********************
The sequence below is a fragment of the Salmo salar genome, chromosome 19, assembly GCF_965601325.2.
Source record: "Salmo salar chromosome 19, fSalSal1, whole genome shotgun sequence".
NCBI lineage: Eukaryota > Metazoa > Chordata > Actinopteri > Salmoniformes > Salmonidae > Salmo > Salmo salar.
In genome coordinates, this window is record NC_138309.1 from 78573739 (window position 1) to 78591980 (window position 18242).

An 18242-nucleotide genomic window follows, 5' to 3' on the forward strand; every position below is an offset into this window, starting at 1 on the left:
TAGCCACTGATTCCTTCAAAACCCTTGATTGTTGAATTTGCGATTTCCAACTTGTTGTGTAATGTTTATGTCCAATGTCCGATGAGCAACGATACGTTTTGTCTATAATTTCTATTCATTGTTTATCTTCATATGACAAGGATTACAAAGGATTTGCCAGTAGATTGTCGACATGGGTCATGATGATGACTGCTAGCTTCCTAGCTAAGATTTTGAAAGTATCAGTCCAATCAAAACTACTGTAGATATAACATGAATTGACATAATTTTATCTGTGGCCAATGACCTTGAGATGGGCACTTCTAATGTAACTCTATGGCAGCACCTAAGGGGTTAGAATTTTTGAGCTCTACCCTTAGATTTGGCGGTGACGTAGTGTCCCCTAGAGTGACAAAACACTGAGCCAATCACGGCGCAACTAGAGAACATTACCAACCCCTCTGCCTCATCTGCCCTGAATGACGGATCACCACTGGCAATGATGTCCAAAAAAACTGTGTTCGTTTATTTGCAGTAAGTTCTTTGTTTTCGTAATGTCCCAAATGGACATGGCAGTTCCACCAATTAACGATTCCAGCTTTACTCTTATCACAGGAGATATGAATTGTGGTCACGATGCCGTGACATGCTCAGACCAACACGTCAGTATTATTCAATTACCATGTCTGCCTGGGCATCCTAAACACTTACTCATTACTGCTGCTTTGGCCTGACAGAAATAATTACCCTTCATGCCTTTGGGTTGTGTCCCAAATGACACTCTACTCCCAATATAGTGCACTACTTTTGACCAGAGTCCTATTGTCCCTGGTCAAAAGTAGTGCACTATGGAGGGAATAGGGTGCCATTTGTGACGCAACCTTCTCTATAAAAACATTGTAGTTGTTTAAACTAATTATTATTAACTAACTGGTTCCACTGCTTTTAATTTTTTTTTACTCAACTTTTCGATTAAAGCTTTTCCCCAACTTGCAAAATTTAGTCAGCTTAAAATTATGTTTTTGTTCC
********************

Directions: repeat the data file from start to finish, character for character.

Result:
The sequence below is a fragment of the Salmo salar genome, chromosome 19, assembly GCF_965601325.2.
Source record: "Salmo salar chromosome 19, fSalSal1, whole genome shotgun sequence".
NCBI lineage: Eukaryota > Metazoa > Chordata > Actinopteri > Salmoniformes > Salmonidae > Salmo > Salmo salar.
In genome coordinates, this window is record NC_138309.1 from 78573739 (window position 1) to 78591980 (window position 18242).

An 18242-nucleotide genomic window follows, 5' to 3' on the forward strand; every position below is an offset into this window, starting at 1 on the left:
TAGCCACTGATTCCTTCAAAACCCTTGATTGTTGAATTTGCGATTTCCAACTTGTTGTGTAATGTTTATGTCCAATGTCCGATGAGCAACGATACGTTTTGTCTATAATTTCTATTCATTGTTTATCTTCATATGACAAGGATTACAAAGGATTTGCCAGTAGATTGTCGACATGGGTCATGATGATGACTGCTAGCTTCCTAGCTAAGATTTTGAAAGTATCAGTCCAATCAAAACTACTGTAGATATAACATGAATTGACATAATTTTATCTGTGGCCAATGACCTTGAGATGGGCACTTCTAATGTAACTCTATGGCAGCACCTAAGGGGTTAGAATTTTTGAGCTCTACCCTTAGATTTGGCGGTGACGTAGTGTCCCCTAGAGTGACAAAACACTGAGCCAATCACGGCGCAACTAGAGAACATTACCAACCCCTCTGCCTCATCTGCCCTGAATGACGGATCACCACTGGCAATGATGTCCAAAAAAACTGTGTTCGTTTATTTGCAGTAAGTTCTTTGTTTTCGTAATGTCCCAAATGGACATGGCAGTTCCACCAATTAACGATTCCAGCTTTACTCTTATCACAGGAGATATGAATTGTGGTCACGATGCCGTGACATGCTCAGACCAACACGTCAGTATTATTCAATTACCATGTCTGCCTGGGCATCCTAAACACTTACTCATTACTGCTGCTTTGGCCTGACAGAAATAATTACCCTTCATGCCTTTGGGTTGTGTCCCAAATGACACTCTACTCCCAATATAGTGCACTACTTTTGACCAGAGTCCTATTGTCCCTGGTCAAAAGTAGTGCACTATGGAGGGAATAGGGTGCCATTTGTGACGCAACCTTCTCTATAAAAACATTGTAGTTGTTTAAACTAATTATTATTAACTAACTGGTTCCACTGCTTTTAATTTTTTTTTACTCAACTTTTCGATTAAAGCTTTTCCCCAACTTGCAAAATTTAGTCAGCTTAAAATTATGTTTTTGTTCC